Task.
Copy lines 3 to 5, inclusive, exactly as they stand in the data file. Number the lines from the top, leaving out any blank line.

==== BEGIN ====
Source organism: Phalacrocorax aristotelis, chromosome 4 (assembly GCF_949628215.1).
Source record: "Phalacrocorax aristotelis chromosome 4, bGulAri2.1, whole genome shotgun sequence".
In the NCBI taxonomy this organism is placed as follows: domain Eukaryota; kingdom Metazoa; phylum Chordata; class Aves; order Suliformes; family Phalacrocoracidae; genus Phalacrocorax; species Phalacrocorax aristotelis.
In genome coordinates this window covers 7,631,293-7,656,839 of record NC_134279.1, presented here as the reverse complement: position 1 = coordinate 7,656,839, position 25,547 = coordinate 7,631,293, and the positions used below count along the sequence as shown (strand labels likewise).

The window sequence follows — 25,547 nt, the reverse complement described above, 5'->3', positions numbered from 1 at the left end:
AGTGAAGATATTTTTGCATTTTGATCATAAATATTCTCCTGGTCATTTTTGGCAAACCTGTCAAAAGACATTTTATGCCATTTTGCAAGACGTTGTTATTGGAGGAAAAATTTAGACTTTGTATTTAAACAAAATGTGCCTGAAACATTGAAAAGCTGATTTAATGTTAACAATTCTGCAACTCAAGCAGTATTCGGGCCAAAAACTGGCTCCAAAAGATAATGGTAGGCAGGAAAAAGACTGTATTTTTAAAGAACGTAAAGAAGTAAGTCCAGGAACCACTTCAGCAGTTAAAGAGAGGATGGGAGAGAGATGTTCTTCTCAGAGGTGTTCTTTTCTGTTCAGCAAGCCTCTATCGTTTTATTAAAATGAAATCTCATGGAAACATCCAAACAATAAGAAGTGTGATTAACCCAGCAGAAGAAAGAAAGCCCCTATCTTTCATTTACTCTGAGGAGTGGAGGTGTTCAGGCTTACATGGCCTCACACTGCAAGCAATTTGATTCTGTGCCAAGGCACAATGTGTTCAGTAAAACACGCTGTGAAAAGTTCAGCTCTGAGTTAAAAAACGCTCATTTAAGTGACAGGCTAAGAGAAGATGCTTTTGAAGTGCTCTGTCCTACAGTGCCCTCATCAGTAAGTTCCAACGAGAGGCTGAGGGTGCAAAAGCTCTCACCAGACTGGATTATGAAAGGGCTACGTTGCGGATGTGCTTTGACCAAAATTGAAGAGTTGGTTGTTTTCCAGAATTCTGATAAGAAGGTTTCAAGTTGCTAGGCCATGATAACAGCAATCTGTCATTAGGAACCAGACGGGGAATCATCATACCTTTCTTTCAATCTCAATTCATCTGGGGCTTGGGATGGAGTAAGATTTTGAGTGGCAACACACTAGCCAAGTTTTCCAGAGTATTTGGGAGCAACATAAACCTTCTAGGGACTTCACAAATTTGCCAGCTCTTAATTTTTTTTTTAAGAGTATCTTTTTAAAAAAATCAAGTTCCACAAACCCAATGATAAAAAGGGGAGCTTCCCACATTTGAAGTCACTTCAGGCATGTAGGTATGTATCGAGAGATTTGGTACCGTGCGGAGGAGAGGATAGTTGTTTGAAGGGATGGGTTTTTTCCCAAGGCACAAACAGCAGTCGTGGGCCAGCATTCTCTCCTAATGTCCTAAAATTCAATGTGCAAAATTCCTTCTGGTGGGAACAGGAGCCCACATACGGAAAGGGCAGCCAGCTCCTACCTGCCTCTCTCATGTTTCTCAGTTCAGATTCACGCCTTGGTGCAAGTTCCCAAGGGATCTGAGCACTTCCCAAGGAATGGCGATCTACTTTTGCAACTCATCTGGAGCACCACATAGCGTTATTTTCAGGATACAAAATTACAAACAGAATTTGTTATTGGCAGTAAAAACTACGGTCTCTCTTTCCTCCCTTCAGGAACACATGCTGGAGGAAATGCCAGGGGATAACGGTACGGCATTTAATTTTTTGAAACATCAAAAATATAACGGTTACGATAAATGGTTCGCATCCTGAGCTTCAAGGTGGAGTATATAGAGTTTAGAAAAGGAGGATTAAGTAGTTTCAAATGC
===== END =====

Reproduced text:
In the NCBI taxonomy this organism is placed as follows: domain Eukaryota; kingdom Metazoa; phylum Chordata; class Aves; order Suliformes; family Phalacrocoracidae; genus Phalacrocorax; species Phalacrocorax aristotelis.
In genome coordinates this window covers 7,631,293-7,656,839 of record NC_134279.1, presented here as the reverse complement: position 1 = coordinate 7,656,839, position 25,547 = coordinate 7,631,293, and the positions used below count along the sequence as shown (strand labels likewise).

The window sequence follows — 25,547 nt, the reverse complement described above, 5'->3', positions numbered from 1 at the left end: